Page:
Iran may have handed over nuclear core plan by accident
VIENNA (AFP) Nov 20, 2005
Iran may have handed over a document which describes how to make what could be the explosive core of an atom bomb by accident to UN inspectors, diplomats said Sunday, giving more details about its contents.
One diplomat told AFP: "It's a bit puzzling they came and gave" the document to inspectors from the International Atomic Energy Agency (IAEA).
Other diplomats said the IAEA inspectors found it in a stack of other unrelated papers that the Vienna-based UN nuclear watchdog had asked for.
But IAEA vice chairman Mohammad Saidi said Saturday in Tehran that by handing over the document Iran was showing its good faith, reporting with "complete transparence" on its controversial nuclear program.
Iran said the document was part of a 1987 offer from a black market network that it never acted upon.
The text spells out "procedural requirements for ... the casting and machining of enriched, natural and depleted uranium metal into hemispherical forms," the IAEA said in a confidential report released Friday to its 35-nation board of governors and obtained by AFP.
Gary Samore, a non-proliferation expert who was an official in former president Bill Clinton's White House, told AFP: "There is no other purpose for manufacturing highly enriched uranium in hemispheres except for nuclear weapons."
The disclosure of the document raised concerns about Iran's nuclear program, which Tehran says is a peaceful drive to produce electricity but the United States and Europe fear could conceal a secret program to develop atomic weapons.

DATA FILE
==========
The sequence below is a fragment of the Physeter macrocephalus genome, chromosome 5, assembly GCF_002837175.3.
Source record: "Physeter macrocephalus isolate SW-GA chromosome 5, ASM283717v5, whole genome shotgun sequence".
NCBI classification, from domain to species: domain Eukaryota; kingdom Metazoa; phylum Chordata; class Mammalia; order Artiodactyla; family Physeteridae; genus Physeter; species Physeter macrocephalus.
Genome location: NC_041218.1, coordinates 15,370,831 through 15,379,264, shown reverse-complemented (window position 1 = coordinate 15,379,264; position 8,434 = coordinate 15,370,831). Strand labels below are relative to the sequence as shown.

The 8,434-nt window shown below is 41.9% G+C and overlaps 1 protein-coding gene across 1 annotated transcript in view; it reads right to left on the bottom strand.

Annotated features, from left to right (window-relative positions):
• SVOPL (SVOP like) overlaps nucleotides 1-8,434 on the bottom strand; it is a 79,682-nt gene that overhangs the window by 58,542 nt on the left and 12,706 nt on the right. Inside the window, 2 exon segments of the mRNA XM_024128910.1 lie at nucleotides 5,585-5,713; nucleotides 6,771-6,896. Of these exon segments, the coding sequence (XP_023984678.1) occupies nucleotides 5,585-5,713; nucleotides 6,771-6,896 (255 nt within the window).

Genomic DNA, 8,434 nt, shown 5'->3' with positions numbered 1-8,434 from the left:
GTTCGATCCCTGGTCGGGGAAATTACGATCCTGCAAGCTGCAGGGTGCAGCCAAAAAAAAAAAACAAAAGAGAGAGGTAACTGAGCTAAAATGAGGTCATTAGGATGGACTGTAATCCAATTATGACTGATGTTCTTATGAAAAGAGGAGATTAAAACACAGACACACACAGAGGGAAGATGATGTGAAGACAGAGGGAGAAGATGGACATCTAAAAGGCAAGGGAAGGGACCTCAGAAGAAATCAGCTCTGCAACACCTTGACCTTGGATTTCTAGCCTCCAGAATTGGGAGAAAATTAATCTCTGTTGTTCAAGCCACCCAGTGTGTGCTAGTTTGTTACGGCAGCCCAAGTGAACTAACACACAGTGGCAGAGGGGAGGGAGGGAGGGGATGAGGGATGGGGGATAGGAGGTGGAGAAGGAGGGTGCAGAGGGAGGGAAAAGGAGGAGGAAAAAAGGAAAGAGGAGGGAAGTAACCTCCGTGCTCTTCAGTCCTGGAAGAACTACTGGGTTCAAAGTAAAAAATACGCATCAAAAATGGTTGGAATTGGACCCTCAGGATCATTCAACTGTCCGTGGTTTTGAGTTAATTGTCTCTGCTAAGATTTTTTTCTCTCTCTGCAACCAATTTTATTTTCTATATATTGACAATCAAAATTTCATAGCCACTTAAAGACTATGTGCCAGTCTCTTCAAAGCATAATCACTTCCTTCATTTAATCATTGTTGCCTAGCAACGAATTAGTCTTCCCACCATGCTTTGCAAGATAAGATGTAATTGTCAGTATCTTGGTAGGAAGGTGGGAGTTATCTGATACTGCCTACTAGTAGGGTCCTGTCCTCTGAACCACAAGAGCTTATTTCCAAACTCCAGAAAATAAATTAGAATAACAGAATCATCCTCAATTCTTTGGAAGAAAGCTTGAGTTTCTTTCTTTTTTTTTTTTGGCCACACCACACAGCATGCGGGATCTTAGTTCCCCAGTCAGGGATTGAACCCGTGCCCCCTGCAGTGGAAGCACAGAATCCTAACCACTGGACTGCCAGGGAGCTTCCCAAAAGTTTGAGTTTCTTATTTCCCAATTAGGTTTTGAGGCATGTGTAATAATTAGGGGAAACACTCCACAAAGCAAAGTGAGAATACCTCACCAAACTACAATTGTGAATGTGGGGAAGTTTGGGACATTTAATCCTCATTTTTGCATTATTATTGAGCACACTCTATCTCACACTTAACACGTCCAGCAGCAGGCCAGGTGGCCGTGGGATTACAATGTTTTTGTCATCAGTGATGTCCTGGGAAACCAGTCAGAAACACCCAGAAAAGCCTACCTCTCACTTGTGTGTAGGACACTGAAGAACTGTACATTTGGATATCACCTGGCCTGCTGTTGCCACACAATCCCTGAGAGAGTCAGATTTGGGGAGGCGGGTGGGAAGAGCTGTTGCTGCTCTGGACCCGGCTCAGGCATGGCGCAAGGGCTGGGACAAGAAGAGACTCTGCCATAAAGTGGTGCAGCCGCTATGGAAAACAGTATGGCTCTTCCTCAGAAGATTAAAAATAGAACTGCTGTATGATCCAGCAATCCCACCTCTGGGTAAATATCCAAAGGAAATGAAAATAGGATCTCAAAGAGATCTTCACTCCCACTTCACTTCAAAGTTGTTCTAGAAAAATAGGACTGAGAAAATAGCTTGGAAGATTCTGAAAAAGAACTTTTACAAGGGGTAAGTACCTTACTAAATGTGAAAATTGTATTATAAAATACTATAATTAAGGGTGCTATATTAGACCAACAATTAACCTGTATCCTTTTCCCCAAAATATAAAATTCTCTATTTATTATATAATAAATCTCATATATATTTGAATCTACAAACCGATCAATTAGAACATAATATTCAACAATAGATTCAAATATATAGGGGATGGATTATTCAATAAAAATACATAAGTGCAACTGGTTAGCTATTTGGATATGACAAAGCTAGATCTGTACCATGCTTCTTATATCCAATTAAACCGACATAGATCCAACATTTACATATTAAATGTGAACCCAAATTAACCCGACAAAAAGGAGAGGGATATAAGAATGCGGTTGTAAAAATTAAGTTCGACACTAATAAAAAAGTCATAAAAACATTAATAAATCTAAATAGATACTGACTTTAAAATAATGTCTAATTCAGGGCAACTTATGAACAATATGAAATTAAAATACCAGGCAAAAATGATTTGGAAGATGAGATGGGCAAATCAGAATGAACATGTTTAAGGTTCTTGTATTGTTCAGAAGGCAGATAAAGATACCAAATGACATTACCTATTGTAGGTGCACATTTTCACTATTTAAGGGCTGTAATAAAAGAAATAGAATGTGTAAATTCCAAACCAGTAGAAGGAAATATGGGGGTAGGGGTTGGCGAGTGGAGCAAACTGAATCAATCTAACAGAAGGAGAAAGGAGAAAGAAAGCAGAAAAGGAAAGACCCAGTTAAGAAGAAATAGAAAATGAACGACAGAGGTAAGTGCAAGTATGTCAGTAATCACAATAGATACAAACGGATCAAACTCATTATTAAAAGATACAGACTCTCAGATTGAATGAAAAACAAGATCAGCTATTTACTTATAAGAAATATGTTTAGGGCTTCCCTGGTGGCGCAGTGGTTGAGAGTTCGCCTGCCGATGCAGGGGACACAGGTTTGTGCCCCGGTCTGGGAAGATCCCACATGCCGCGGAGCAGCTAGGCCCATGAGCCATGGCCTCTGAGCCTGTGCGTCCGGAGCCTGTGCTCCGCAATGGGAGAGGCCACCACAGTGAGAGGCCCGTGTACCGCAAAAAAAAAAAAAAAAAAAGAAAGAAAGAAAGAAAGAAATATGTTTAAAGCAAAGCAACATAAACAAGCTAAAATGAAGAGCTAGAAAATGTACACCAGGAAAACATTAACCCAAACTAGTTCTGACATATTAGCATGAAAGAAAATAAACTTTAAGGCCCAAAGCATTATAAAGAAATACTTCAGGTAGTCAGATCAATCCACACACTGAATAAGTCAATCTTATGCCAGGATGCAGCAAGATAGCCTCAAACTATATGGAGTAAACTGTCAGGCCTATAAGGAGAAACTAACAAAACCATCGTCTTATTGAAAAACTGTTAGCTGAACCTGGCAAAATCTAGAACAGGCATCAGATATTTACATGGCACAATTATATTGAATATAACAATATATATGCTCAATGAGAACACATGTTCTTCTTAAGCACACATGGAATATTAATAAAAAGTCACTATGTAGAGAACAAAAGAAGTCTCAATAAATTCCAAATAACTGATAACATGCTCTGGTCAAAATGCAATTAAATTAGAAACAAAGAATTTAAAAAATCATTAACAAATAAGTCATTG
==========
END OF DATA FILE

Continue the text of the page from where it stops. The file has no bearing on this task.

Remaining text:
A diplomat close to the IAEA said the document was found in "two or three cardboard boxes" full of papers which Iran handed over and was in a binder and consisted of some 10 pages.
The diplomat said the document was a "step-by-step" guide for turning uranium gas into enriched uranium metal and casting it into a hemispherical shape.
Samore, speaking from Chicago where he works for the MacArthur Foundation, said: "The first step is you have to convert the gas to metal, then melt and cast the metal, not too much at a time because you don't want a criticality accident (an explosion).
"Then you make it into a rough cast hemisphere, put it on a lathe and cut it to exact specifications," he said.
The diplomat close to the IAEA said the Iranian document had "a couple of drawings" but was by no means a blueprint and that there were "no drawings for the core" of a bomb where the hemispheres would lie.
Also, the document "doesn't give anything like dimensions," the diplomat said.
But the 1987 offer from the smuggling network run by disgraced Pakistani atomic scientist Abdul Qadeer Khan did provide blueprints for centrifuges, the IAEA has said.
The diplomat said the Iranian document was the same sort of texts and drawings the Khan network handed to Libya and South Africa but that no one has seen a "whole set" of the Khan documents detailing nuclear technology and materials.
"Khan and company were hawking the whole works" of bomb technology, a second diplomat said, while the first diplomat said the IAEA was "still working to find out what else Iran may have received."
Gregory Schulte, the US ambassador to the IAEA, told reporters Friday: "Iran owes the (IAEA) board an explanation why it had these documents, what it has done with them, and why it didn't disclose them in the past."
He said the "documents open new concern about weaponization that Iran has failed to address."All rights reserved. © 2005 Agence France-Presse. Sections of the information displayed on this page (dispatches, photographs, logos) are protected by intellectual property rights owned by Agence France-Presse. As a consequence, you may not copy, reproduce, modify, transmit, publish, display or in any way commercially exploit any of the content of this section without the prior written consent of Agence France-Presse.